Vienna Chocolate Pie

I love recipes that involve magic. Take for example, Impossible Pie. You dump the batter into a pie dish, bake it, then pull it out of the oven to find that it has miraculously separated into a crust with filling. There are variations – cheeseburger impossible pie, taco impossible pie, chicken enchilada impossible pie….the list goes on, but you could eat Impossible Pie for weeks and never have the same dinner twice.

Vienna Pie

Tunnel of Fudge cake is also magic. In this case, you pour a plain batter into a bundt pan, then bake it into a cake which when cut, reveals a decadent tunnel of fudge. The Tunnel of Fudge Cake is an old Pillsbury Bake-Off recipe. I don’t think it ever won anything, but it’s probably one of the most popular Bake-Off recipes today. Not to mention what it did for Bundt pans.

There are other magic recipes, but it’s late and I’m tired, so I’ll get to the one that we tried yesterday. It’s called “Vienna Chocolate Pie” and like the Tunnel of Fudge, it is an old Bake-Off recipe. The magic is that when you bake it, the pie morphs into two distinct layers. From the picture below, you’d never guess that the filling was one big bowl of chocolate batter.

This is a good pie. As we made it, I imagined a frazzled fifties housewife whose husband calls at 3:00 to say “The boss is coming for dinner.” Working quickly, she could assemble this pie, throw it in the Frigidaire to chill, put dinner in the oven (probably pot roast), bathe the children, change clothes, put on some pearls and re-do her make-up. Too bad this pie wasn’t invented until 1959. Maybe she’s a sixties housewife.

Vienna Chocolate Pie
Prep time
Cook time
Total time
An old Pillsbury Bake-Off winner
Recipe type: Dessert
Cuisine: American
Serves: 8
  • 1 unbaked pie crust
  • 1 1/2 cups sugar
  • 3 Tbsp all-purpose flour
  • 3/4 tsp instant coffee granules or instant espresso powder
  • 1/4 tsp ground cinnamon
  • Dash salt
  • 4 eggs
  • 1/2 cup buttermilk
  • 1 1/2 tsp vanilla
  • 1/2 cup butter or margarine, softened
  • 2 oz unsweetened baking chocolate, melted
  • 1/4 cup slivered almonds
  1. Preheat oven to 400 degrees F.
  2. Mix together the sugar, flour, instant coffee, cinnamon and salt.
  3. In a large mixing bowl, beat eggs with electric mixer on high speed until light in color. Beat in sugar mixture. Beat in buttermilk, vanilla, butter and chocolate until well combined (filling may look curdled). Pour into crust-lined pan. Sprinkle with almonds.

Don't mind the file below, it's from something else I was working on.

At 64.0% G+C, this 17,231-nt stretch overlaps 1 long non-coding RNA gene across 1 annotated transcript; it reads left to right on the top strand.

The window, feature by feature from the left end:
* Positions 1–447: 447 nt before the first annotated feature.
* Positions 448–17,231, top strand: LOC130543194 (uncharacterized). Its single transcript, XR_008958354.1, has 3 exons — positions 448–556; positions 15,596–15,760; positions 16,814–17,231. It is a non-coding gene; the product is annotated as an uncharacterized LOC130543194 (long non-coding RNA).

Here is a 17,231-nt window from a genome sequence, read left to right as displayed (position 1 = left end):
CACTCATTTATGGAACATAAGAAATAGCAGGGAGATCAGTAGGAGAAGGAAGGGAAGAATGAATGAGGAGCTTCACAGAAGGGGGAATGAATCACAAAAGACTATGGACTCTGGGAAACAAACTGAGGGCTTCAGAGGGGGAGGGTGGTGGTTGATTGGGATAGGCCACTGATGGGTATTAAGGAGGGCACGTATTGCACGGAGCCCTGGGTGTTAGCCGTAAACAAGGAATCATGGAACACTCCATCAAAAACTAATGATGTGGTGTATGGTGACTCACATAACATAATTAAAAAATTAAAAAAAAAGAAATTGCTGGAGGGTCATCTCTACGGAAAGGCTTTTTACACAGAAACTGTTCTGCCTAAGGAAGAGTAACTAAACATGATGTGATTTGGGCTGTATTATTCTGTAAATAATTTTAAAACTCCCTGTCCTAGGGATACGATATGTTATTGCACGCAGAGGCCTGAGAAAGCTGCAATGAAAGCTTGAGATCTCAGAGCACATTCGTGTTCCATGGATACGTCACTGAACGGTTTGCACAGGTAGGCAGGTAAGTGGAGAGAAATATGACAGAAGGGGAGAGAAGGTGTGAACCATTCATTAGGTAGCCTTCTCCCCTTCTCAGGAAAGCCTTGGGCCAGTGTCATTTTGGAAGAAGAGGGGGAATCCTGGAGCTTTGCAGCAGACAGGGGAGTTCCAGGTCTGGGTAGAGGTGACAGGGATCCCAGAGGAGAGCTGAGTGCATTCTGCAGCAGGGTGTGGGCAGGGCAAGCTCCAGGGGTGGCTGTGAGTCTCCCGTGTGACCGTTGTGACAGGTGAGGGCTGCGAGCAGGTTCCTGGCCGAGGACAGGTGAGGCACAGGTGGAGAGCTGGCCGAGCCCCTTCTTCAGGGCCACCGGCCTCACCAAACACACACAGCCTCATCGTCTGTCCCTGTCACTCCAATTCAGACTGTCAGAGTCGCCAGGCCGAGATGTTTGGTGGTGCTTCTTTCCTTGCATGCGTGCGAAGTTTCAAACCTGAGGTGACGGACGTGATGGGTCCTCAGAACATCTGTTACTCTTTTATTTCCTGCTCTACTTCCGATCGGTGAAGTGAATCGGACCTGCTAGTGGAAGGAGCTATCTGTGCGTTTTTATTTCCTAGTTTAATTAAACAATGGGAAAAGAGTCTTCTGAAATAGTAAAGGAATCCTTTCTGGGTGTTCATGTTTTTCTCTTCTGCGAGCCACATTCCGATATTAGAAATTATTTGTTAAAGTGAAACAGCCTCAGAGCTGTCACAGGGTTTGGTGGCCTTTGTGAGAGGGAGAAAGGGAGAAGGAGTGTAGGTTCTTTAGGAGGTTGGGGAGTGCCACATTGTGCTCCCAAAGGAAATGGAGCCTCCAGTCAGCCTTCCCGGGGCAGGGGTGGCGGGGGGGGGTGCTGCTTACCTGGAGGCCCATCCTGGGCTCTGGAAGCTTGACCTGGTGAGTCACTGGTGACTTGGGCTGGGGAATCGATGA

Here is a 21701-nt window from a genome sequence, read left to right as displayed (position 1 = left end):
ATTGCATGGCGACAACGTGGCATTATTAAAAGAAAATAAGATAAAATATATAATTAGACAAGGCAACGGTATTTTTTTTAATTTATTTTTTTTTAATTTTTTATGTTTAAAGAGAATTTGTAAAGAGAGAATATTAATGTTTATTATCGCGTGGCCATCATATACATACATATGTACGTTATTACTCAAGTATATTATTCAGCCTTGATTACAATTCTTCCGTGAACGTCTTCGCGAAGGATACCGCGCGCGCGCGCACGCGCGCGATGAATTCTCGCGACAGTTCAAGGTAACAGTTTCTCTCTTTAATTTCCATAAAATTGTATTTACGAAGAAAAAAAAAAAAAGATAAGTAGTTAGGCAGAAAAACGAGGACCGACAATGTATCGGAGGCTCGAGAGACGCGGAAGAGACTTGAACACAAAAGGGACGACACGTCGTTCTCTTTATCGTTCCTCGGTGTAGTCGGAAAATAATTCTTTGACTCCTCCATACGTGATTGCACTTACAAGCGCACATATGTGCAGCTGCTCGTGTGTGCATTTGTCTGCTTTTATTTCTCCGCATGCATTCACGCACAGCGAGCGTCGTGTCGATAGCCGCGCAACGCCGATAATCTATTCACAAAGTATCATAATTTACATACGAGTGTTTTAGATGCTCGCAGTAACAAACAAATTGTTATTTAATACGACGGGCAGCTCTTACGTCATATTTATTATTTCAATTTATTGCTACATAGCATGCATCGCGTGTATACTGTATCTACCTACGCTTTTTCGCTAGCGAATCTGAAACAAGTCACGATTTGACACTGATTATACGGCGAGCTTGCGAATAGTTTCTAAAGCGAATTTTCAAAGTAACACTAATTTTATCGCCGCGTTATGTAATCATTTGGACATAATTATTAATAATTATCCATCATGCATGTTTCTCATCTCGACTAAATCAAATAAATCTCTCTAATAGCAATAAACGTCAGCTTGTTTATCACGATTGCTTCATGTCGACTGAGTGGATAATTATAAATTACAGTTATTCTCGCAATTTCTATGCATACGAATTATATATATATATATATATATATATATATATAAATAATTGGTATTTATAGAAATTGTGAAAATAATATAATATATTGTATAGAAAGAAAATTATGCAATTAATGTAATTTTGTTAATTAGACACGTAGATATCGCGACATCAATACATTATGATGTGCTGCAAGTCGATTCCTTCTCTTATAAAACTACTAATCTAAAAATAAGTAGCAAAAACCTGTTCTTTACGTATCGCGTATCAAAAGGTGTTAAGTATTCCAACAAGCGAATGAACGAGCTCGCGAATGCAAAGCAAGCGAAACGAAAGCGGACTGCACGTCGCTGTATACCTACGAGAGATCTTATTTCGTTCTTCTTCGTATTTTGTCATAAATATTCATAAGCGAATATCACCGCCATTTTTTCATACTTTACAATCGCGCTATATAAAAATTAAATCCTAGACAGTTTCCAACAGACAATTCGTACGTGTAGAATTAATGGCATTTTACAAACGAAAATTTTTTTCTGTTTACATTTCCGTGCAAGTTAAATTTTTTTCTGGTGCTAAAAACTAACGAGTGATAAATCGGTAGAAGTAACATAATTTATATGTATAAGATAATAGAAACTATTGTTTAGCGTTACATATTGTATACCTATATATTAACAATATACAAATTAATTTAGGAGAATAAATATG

4. Bake 25 to 30 minutes or until center is set and crust is deep golden brown. After 15 to 20 minutes of baking, cover edge of crust with strips of foil to prevent excessive browning. Cool completely, about 1 hour. Transfer to refrigerator to chill.
  5. Note: Mine took 30 minutes. It was still jiggly when I took it out of the oven, but once it cooled it was fine. It was even better after it had chilled.

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  1. Wendy says

    I love your blog. Been following it since I saw you on the Pillsbury bake off on Food TV. Congrats on your win. I made the Tunnel of Fudge cake today and I used the rubber type Bundt pan. Not to sure what they are called. What I ended up with was a mess. The cake cooked on the outside part of the pan but the part of the cake by the tube part of the pan wasn’t cooked at all. When the cake cooled I inverted it on a dish and all the fudge drained all over the place. It tasted great but what a mess. I plan on making this cake again when I get a metal bundt pan and I just wonder if the problem was the pan or the cook? Love your blog. Wendy

  2. Anna says

    Hi Wendy,

    Sorry your Tunnel of Fudge cake didn’t work out. I’m assuming you made the one on the Pillsbury site, am I right? My guess is it was that silicone bundt pan. I’ve had some problems with those pans myself. In fact, I threw all of mine away. One particular problem with the silicone tube pan was that it smelled bad. I’d bake a cake and it would smell like we were baking Shrinky Dinks or something. So no more silicone.

    Since we’re on the topic of Tunnel of Fudge, I just emailed you another Tunnel of Fudge recipe. Let me know if you make it!

  3. Terri says

    This pie looks really good (of course, that may be because today is the first day of my diet!). What is the bottom layer that looks kind of gooey? It looks like caramel.

  4. Anna says

    Tea, the bottom layer tastes kind of like a cross between caramel/buttermilk and pecan pie filling. The pie is made from one batter and that bottom layer forms on its own…like magic.

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